In the pass game, Terry McLaurin did see a downfield target last week (hooray) — yet somehow, he managed to be fed only four looks, while Trey Quinn, Kelvin Harmon, and Steven Sims all matched or passed that number and Jeremy Sprinkle // Smallwood each finished only one behind that mark. McLaurin will do battle with sometimes-really-good corner Darius Slay, though the bigger obstacle to production is Haskins (and the bigger obstacle for both of them is Callahan). Ultimately, Washington’s offense is a layer of conservative thinking/strategizing/play-calling added on top of another layer of conservative thinking/strategizing/play-calling. Before the fourth quarter last week, Washington had gone 16 consecutive quarters without producing a touchdown. In all, they have produced five offensive touchdowns in their last seven games.

JM’s Interpretation ::

Last week, we highlighted the Lions in the Player Grid as one of a small number of offenses worth considering in game stacks (and hit them up again on the Run To Daylight podcast — always linked at the top of the Player Grid), but while the matchup this week is softer, the need to be aggressive will be lessened against the poor offense of the Redskins. I had 10% Driskel exposure last week, with 15% Marvin Jones (and, disappointingly, 15% T.J. Hockenson), and at the mid-point of this week, I imagine I’ll call that enough Lions exposure for a two-week span. With that said: if we took price out of the equation on the Lions pass catchers and just talked about chances of a couple big plays hitting, I certainly wouldn’t be against playing them — and as such, I certainly think they are viable in tourneys this week.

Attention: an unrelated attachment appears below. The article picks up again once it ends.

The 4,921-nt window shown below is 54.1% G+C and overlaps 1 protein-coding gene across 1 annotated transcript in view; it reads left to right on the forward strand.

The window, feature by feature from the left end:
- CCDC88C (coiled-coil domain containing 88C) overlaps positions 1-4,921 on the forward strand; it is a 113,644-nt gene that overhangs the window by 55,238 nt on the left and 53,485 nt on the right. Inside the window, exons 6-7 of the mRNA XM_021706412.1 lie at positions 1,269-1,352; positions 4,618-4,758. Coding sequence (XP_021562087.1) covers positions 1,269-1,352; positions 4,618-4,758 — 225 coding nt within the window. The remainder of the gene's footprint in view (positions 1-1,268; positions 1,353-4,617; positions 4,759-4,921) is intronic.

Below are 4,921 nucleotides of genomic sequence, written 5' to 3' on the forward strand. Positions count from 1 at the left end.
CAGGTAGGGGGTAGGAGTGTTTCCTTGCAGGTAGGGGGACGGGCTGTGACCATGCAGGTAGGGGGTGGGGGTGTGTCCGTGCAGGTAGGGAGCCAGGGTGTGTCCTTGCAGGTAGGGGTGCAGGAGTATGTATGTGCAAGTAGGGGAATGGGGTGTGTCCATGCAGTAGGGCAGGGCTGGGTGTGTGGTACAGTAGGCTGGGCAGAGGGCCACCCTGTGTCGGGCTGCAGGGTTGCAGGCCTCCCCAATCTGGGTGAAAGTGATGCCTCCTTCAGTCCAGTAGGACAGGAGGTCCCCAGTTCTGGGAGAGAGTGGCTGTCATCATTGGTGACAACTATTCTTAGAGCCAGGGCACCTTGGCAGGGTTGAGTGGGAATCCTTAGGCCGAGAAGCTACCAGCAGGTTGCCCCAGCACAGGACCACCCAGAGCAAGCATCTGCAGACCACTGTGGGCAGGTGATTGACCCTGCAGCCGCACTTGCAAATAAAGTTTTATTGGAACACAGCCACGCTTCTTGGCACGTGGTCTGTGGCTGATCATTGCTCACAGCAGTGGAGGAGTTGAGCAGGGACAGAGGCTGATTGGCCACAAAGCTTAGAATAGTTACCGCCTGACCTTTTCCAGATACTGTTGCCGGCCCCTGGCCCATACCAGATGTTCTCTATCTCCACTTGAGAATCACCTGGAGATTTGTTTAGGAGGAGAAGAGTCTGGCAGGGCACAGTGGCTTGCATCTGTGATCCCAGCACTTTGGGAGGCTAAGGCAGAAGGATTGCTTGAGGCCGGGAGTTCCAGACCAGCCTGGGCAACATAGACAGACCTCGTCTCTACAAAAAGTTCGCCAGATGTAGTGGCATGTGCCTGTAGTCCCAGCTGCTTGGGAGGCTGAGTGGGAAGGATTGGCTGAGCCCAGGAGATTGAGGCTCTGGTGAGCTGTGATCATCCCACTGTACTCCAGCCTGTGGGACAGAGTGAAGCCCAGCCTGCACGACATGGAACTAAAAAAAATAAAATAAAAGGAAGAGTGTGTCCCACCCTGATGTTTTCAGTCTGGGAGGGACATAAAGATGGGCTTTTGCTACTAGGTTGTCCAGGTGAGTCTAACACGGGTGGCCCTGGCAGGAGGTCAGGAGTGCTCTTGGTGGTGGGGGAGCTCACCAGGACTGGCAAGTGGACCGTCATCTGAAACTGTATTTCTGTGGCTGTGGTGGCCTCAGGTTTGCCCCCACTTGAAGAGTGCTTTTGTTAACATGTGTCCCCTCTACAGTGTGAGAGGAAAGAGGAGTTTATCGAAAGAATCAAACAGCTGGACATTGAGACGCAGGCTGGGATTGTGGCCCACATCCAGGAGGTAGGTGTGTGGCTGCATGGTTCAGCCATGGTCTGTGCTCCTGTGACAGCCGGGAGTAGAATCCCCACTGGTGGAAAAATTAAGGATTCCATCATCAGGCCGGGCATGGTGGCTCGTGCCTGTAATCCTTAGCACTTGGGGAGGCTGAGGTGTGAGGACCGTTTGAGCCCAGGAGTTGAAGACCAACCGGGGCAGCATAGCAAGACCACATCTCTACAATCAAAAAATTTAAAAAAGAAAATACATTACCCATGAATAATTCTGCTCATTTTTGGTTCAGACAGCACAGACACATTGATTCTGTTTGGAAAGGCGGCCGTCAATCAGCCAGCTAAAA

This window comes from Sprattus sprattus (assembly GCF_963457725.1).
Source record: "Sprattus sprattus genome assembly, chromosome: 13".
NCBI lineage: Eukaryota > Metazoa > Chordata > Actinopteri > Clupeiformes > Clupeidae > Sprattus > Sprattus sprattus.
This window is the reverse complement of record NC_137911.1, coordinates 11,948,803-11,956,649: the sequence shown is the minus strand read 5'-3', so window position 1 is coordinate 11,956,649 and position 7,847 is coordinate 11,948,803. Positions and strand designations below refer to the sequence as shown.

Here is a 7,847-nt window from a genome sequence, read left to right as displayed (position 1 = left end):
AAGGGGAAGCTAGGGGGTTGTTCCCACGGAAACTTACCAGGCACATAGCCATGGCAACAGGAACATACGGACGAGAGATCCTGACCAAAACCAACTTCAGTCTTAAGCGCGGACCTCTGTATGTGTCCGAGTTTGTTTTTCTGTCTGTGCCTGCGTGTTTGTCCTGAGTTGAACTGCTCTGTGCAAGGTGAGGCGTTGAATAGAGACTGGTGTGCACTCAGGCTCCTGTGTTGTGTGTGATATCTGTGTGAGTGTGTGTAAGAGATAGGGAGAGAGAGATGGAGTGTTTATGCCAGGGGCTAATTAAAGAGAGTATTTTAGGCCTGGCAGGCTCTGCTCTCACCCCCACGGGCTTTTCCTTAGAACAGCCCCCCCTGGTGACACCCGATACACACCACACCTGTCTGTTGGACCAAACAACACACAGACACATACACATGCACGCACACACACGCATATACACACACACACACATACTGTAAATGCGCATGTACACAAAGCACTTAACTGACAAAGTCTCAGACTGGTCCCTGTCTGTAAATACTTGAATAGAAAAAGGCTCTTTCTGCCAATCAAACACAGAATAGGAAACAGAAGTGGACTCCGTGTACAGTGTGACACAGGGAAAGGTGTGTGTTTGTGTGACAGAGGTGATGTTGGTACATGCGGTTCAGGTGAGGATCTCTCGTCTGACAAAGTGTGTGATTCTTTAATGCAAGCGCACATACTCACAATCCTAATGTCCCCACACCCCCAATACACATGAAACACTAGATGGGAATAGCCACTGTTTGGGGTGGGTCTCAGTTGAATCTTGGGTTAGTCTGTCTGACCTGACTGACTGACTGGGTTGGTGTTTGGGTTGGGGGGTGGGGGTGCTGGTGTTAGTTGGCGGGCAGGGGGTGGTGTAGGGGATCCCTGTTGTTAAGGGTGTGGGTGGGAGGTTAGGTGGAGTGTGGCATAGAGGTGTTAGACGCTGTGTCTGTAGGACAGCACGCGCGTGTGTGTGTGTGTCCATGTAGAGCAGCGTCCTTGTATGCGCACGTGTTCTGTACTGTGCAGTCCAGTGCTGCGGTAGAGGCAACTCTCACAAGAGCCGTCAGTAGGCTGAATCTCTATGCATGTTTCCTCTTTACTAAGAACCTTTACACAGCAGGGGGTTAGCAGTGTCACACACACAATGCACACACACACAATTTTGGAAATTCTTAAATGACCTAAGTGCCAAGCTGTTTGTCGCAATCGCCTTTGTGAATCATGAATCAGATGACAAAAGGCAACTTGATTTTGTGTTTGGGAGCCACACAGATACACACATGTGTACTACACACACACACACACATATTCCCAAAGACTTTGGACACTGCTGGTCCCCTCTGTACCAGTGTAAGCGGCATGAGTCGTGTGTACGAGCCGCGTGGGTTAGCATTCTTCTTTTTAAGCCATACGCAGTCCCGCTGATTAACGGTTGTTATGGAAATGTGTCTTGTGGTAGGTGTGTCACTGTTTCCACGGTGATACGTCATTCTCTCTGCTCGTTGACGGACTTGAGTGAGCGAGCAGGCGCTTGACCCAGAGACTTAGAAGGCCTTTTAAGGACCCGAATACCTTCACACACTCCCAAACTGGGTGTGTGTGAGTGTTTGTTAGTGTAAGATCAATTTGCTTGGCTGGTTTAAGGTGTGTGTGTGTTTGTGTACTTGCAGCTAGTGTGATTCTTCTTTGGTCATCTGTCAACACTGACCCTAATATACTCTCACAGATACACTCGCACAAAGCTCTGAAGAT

“Viable in tourneys” is more than I’m likely to be feeling for the Redskins, as McLaurin and Guice are “bet on talent beating coaching and a bad overall offense” options. While both certainly carry some upside, I’ll hope to be looking for plays with a bit more certainty behind them for my rosters. (I should also note that it’s the last week of the “regular season” for the Best Ball Championship, and I’m on track to pass through 50% more teams than the standard pass-through rate — with several other teams positioned to push that number even higher. Guice was one of my higher-owned mid-round running backs, and McLaurin is one of my highest-owned players, as I soaked him up in the final rounds every chance I had. As such, I’m considering that to be my “Guice and McLaurin exposure” at the moment, as I’ll be thrilled if one or the other somehow falls into a monster weekend (and helps make up for my enormous exposure to O.J. Howard…). Take that for whatever you feel it’s worth — though I still don’t imagine I’d be wanting to roster one of these guys even if that were not the case.)

There is an alternate scenario to all this in which you expect the Lions to remain aggressive with downfield throws even without Washington necessarily keeping pace — in which case, the Lions pieces could end up producing at a level commensurate with salary. (A likely lack of aggressive-style volume is a much bigger obstacle here than matchup.)

There is also an “alternate alternate” scenario in which Washington successfully responds to an aggressive attack by the Lions. A lot of imagination is required to see this one; but on a slate like this, it’s at least not as crazy as it would be in most other weeks.